Wednesday, December 7, 2011

ANA TIJOUX-La Bala (Oveja Negra 2011/Nacional 2012)

Ana Tijoux's third official album as a solo artist is scheduled for release at late January in the US by Nacional Records. But here at The Hard Data, we are not willing to wait that long. And by we I mean I.
The album has been available for over a month in her homeland, Chile, and the first single "Shock" has been catching plenty of buzz online thanks to its video--even though the label tried hard to delay its global release by blocking it from viewers of certain countries (us). Am I supposed to sit around and wait patiently for a whole other month to listen to the new album by one of my all-time favorite artist (and good friend)? Hell no. Not in the global age when people have instant access to new stuff the moment it's released even if it's on the other side of the planet. We are not in the '80s anymore when we had no other choice but to wait six month for a European new album to reach the record stores down in our under-developed nations.
Still, I do understand Nacional's decision to kick back the release of the album a couple of months because they most probably didn't want it to compete for attention with the magnificent Ritmo Machine (two chilean hip-hop albums on the market at the same time can be too much to handle). But anyway, I already reviewed Ana's groundbreaking 1977 almost a year before it was released in the US (I'm pretty sure I was the very first one to post a review of that album on the world wide web) and I reviewed Ana's (back then still Anita) solo debut on the very first post of this blog even though it was never released in the US. And I also reviewed Ana's-former-band Makiza's releases in previous blogs and US-based magazines even though pretty much nobody else in this whole USA knew who she was back then.
So if one thing is clear, it is that The Hard Data doesn't follow the capricious territoriality and calendars of record labels. And The Hard Data has eternal love for Mademoiselle Tijoux, so do never expect an objective review of her music from here.
Anyway, La Bala (the bullet), that's the title of Ana's new album and no, she hasn't gone gangsta (don't let that collaboration with Sick Jacken deceive you). La Bala pretty much follows the same aesthetics successfully established by its predecesor with the same jazzy smoothness but with more live instrumental arrangements and less boom-bap and scratch. After experimenting for a while with different formats during most of the last decade, trying to find her voice, Ana wisely decided on 1977 to go back to her essence, to what she knew best, to what had set her apart in her beginnings with Makiza: smooth, introspective, feminine, conscious rap with a tiny bit of singing here and there. The result was surprisingly successful, and the world fell in love with Chile's best kept secret, and Ana pretty much erased from her curriculum and repertoire all that middle-age of her career where she flirted with rock, dance and pop. La Bala shows us exactly that, the same Ana from 1977 who's very proud and comfortable with her b-girl stance and doesn't need to experiment any more with other styles and markets because she had finally found her niche and her voice.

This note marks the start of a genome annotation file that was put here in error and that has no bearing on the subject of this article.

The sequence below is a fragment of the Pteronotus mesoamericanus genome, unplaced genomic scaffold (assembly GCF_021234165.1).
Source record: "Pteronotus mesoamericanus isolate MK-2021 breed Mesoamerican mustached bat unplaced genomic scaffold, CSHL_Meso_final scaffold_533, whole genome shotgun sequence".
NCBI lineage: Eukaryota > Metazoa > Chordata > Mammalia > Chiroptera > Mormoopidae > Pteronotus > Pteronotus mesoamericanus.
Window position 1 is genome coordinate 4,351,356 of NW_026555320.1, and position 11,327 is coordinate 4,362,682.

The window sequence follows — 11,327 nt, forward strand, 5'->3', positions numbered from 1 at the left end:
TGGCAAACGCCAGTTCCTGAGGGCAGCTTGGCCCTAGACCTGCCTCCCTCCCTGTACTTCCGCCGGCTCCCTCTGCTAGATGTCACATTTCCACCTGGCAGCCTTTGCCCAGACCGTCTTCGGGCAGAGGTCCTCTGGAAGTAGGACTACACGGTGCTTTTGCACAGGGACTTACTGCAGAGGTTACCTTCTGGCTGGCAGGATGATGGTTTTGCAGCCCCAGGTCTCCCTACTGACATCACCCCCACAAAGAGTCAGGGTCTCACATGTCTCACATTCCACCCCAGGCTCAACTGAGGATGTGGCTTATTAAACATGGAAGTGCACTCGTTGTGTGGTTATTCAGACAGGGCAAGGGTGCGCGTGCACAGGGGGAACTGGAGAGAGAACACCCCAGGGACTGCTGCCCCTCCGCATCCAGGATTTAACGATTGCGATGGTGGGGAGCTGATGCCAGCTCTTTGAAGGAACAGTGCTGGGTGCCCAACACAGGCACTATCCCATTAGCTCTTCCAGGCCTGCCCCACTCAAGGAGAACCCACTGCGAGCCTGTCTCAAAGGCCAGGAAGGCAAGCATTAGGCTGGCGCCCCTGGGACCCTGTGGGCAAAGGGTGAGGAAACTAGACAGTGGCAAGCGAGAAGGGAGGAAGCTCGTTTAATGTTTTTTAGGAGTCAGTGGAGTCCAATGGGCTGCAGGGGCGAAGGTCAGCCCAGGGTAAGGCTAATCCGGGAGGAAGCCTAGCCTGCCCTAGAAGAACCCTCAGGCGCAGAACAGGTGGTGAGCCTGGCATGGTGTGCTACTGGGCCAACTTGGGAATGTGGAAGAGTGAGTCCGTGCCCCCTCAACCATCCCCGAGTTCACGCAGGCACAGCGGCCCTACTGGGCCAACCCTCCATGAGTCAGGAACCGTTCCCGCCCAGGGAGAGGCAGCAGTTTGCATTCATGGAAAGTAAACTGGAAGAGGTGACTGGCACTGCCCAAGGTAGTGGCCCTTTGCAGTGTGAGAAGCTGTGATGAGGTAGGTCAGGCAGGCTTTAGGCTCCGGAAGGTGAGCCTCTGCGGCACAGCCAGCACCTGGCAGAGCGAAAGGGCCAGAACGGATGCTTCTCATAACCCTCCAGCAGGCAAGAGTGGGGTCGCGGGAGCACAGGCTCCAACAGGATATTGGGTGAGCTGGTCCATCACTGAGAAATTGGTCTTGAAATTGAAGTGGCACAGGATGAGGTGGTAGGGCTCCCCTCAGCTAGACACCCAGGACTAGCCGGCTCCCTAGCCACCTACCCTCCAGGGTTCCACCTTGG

And don't get me wrong, I'm not suggesting that La Bala is 1977 all over again, by any means. It is indeed a deeper, more mature exploration on that same direction and it sounds a lot better, with more refined production and top-notch mixing and mastering. So if you discovered and fell in love with her with 1977 you're gonna love La Bala from beginning to end.
One thing that struck me as odd is that after the success of 1977 and the partial crossover of Ana to the Anglo hip-hop world, with all the contacts she made touring all over the US during the last couple of years, she decided to leave the whole production of the album to Chileans and limit the guest appearances to a handful of Latin American artists (Jorge Drexler from Uruguay, Los Aldeanos from Cuba, Curumin from Brazil) when she could've easily landed some major collaboration with renown US rappers and producers who would certainly grant her more exposure among the hip-hop heads who don't usually pay attention to foreign stuff. That was a conscious decision she made, and one to be respected. Maybe it's not the right time for a full crossover yet and she's saving those cards for a later game, maybe she'll never do it. I asked her about this backstage at Outside Lands and she said something like "there's so much superb talent in Chile to showcase, no need to go anywhere else."
Anyway, they say Nacional Records will release it on January 31st, at least that's what I read somewhere online (I really hope they don't delay it even more). I still have to decide if this counts as an entry for the Best of 2011 record list on the annual Hard Data Awards but I'm leaning towards a yes because I don't think there have been enough good albums this year to fill my Top-11.

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